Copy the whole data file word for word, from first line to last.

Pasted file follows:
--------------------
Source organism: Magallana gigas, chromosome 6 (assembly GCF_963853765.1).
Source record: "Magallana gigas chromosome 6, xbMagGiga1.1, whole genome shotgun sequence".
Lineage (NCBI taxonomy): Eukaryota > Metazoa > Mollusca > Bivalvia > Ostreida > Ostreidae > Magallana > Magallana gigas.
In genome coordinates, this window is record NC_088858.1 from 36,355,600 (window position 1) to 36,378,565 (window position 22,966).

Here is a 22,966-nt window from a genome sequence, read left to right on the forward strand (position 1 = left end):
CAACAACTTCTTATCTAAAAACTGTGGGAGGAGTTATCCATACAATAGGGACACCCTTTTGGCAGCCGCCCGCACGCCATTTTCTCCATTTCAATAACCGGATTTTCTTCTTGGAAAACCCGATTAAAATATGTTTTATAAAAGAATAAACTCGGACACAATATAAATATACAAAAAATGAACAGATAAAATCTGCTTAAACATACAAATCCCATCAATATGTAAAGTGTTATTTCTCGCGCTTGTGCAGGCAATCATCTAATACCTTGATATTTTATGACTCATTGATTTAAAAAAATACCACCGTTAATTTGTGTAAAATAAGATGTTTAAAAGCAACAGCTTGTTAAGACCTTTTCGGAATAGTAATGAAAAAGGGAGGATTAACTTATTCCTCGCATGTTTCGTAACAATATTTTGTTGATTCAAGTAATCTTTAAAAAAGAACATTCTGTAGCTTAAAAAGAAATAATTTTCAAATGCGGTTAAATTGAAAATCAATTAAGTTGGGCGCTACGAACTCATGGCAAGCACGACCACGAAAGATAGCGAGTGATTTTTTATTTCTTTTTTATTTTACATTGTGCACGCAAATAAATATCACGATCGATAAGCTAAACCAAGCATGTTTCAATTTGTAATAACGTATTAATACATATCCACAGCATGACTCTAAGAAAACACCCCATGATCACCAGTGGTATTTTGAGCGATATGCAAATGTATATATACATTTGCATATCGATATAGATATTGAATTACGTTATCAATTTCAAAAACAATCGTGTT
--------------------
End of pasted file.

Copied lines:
Source organism: Magallana gigas, chromosome 6 (assembly GCF_963853765.1).
Source record: "Magallana gigas chromosome 6, xbMagGiga1.1, whole genome shotgun sequence".
Lineage (NCBI taxonomy): Eukaryota > Metazoa > Mollusca > Bivalvia > Ostreida > Ostreidae > Magallana > Magallana gigas.
In genome coordinates, this window is record NC_088858.1 from 36,355,600 (window position 1) to 36,378,565 (window position 22,966).

Here is a 22,966-nt window from a genome sequence, read left to right on the forward strand (position 1 = left end):
CAACAACTTCTTATCTAAAAACTGTGGGAGGAGTTATCCATACAATAGGGACACCCTTTTGGCAGCCGCCCGCACGCCATTTTCTCCATTTCAATAACCGGATTTTCTTCTTGGAAAACCCGATTAAAATATGTTTTATAAAAGAATAAACTCGGACACAATATAAATATACAAAAAATGAACAGATAAAATCTGCTTAAACATACAAATCCCATCAATATGTAAAGTGTTATTTCTCGCGCTTGTGCAGGCAATCATCTAATACCTTGATATTTTATGACTCATTGATTTAAAAAAATACCACCGTTAATTTGTGTAAAATAAGATGTTTAAAAGCAACAGCTTGTTAAGACCTTTTCGGAATAGTAATGAAAAAGGGAGGATTAACTTATTCCTCGCATGTTTCGTAACAATATTTTGTTGATTCAAGTAATCTTTAAAAAAGAACATTCTGTAGCTTAAAAAGAAATAATTTTCAAATGCGGTTAAATTGAAAATCAATTAAGTTGGGCGCTACGAACTCATGGCAAGCACGACCACGAAAGATAGCGAGTGATTTTTTATTTCTTTTTTATTTTACATTGTGCACGCAAATAAATATCACGATCGATAAGCTAAACCAAGCATGTTTCAATTTGTAATAACGTATTAATACATATCCACAGCATGACTCTAAGAAAACACCCCATGATCACCAGTGGTATTTTGAGCGATATGCAAATGTATATATACATTTGCATATCGATATAGATATTGAATTACGTTATCAATTTCAAAAACAATCGTGTT